Donate to Skin Cancer Research

2 in 3 Australians will be diagnosed with skin cancer in their lifetime. Cure Cancer is on the mission to fund research for cures.

  • attach_money
  • person
  • credit_card

I'd like to make this donation

Please select a donation amount

Can help fund one hour of life-saving cancer research.
Can help pay for microscopy to look for immune cells in tumours
Can help fund omics analysis software to study molecular profiles.
Can help provide cutting-edge software to analyse cells and help find a cure.

All payments are secured and encrypted.

Your Details

All payments are secured and encrypted.

Payment Details


I'd like to add a little extra to help cover fees.

All payments are secured and encrypted.

Help improve outcomes for skin cancer patients

In 2023, around 18,257 people were diagnosed with melanoma in Australia. 

Cure Cancer has funded 46 melanoma cancer researchers so far, but more research is desperately needed. Supporting the brightest emerging researchers with innovative ideas gives us the best possible chance of finding a cure.

Every dollar you donate makes a real difference to our mission. Together, let’s make this the last generation to die from skin cancer.

"The grant funding gives me the means to keep striving towards my ultimate goal of making a tangible impact on this devastating disease, which desperately needs unique research.

I feel extremely grateful for the grant because it allows me to pursue a career I’m passionate about, gives me the professional assistance needed to move forward, and the personal confidence that my research is important and worthy of study."

— Dr Kelly Brooks. a 2021 Cure Cancer grant recipient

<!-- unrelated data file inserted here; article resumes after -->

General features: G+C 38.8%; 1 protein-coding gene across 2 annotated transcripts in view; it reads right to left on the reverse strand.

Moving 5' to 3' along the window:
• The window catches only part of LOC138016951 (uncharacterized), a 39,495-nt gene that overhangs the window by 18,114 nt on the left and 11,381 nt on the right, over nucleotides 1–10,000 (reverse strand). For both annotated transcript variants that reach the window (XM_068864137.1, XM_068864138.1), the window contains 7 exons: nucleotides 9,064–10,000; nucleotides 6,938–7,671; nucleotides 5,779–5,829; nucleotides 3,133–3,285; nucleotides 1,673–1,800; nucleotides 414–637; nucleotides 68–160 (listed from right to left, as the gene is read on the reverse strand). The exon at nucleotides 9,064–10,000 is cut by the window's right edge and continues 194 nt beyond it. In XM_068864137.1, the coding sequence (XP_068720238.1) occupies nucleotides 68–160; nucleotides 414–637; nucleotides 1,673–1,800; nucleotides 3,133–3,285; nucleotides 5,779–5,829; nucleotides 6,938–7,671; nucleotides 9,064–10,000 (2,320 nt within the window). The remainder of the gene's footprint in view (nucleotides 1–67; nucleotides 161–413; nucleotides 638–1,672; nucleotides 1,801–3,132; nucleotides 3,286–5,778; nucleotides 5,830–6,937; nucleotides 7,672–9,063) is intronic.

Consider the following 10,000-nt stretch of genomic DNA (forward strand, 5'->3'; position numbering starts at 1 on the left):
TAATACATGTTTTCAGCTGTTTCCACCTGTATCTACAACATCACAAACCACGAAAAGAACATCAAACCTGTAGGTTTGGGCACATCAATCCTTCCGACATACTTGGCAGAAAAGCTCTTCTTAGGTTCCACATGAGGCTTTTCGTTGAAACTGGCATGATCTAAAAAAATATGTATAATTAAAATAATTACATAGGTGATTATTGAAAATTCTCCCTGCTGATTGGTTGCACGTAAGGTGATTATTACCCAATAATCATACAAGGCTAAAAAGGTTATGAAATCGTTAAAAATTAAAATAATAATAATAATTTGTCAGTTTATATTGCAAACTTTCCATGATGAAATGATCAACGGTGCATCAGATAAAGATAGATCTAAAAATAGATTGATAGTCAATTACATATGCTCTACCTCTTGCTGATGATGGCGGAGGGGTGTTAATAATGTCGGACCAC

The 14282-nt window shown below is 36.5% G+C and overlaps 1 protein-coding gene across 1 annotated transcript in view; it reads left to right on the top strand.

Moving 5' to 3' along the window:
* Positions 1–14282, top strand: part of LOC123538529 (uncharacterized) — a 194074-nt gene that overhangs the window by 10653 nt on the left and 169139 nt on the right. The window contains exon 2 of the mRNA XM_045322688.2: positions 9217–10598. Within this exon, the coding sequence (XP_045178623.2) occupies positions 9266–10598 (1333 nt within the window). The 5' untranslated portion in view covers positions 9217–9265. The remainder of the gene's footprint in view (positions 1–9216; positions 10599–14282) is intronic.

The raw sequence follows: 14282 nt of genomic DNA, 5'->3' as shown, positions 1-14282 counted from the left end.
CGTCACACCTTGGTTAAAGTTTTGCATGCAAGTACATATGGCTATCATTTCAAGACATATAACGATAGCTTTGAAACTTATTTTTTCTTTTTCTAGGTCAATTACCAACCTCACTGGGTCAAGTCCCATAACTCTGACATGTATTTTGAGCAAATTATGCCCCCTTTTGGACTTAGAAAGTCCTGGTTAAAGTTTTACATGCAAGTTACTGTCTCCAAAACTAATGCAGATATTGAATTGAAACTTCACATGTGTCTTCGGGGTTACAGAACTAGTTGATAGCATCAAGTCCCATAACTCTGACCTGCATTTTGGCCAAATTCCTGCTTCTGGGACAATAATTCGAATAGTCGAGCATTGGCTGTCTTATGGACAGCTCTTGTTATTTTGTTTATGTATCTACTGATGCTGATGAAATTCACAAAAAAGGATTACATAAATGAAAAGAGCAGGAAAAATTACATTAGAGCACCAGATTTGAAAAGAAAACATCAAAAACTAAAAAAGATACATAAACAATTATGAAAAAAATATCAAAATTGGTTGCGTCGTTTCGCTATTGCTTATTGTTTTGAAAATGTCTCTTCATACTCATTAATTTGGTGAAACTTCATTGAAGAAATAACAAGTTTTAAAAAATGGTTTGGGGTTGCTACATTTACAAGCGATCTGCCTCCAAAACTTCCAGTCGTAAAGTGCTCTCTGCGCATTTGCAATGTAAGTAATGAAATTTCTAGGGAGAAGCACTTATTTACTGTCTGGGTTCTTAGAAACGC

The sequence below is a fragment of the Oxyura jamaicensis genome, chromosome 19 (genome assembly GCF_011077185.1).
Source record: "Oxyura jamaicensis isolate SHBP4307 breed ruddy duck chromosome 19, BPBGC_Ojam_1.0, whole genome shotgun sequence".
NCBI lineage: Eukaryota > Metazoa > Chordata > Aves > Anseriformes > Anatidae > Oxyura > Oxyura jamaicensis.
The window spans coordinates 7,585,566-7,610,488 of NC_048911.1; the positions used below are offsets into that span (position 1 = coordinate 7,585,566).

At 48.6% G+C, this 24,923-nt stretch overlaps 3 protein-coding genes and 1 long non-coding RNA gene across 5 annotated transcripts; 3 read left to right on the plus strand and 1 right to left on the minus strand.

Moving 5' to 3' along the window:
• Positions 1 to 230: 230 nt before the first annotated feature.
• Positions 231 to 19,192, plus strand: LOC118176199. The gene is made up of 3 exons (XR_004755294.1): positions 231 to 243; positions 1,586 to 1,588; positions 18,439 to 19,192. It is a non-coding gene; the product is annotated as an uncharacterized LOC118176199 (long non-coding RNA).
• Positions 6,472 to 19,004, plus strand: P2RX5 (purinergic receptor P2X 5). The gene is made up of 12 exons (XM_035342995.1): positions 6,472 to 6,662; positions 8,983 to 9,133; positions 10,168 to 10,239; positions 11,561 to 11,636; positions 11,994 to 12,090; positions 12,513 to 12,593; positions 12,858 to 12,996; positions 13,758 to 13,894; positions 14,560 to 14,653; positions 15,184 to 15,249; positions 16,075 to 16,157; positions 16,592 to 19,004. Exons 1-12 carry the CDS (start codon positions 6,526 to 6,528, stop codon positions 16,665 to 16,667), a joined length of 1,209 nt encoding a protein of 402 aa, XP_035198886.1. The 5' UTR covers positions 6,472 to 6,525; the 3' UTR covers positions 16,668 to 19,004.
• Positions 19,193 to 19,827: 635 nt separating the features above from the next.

What is skin cancer?

Skin cancer occurs when skin cells are damaged, often by UV exposure to the sun. There are three main types of skin cancer; basal cell carcinoma, squamous cell carcinoma, and melanoma.

Skin cancer is not sex-specific, but non-melanoma skin cancers are not notified to cancer registries. Each year, over 17,000 people are diagnosed with melanoma, and the number of cases continues to rise. For non-melanoma skin cancers, the number is as high as 400,000 people per year. Unfortunately, 2 in 3 Australians will be diagnosed with skin cancer in their lifetime. 

What are the types of skin cancer?

Basal cell carcinoma (BCC) and squamous cell carcinoma (SCC) are known as non-melanoma skin cancer. These skin cancers are the most common cancers in Australia, but most are not life threatening.

Melanoma is the most dangerous form of skin cancer, and develops from chronic UV exposure, with Australians having the highest rate in the world. This cancer type can be hard to treat due to its invasive nature and high resistance to chemotherapy, which poses a significant challenge to delivering effective treatment. 

What are the common symptoms of skin cancer?

  • Crusty, non-healing sores
  • Small lumps that are red, pale or pearly in colour
  • New spots, freckles or any moles changing in colour, thickness or shape

How is skin cancer diagnosed?

Make sure you check your skin regularly and book an appointment with your GP if you notice any changes. They can then examine you, paying attention to any spots that may look suspicious.

Your GP may perform a biopsy which can be sent to a lab for testing to see if any cancer cells are present.

What is the prognosis for skin cancer?

Most BCCs and SCCs are successfully treated, especially when found early. The chance of surviving for at least 5 years following a skin cancer diagnosis is 93%.

While survival rates are high for early-stage melanoma, they drop drastically to as low as 26.2% for advanced melanoma patients, who have a poor prognosis. 


How your donation helps


Funds an hour of research


Pays for microscopy imaging to look for immune cells in tumours


Funds small scale drug screening studies to identify new treatments


Allows for comprehensive analysis of cancers through genomics

Our skin cancer researchers

Together, we can cure cancer.

Let's stay in touch

To receive updates on our work, campaigns and our impact in cancer research, subscribe to our newsletter.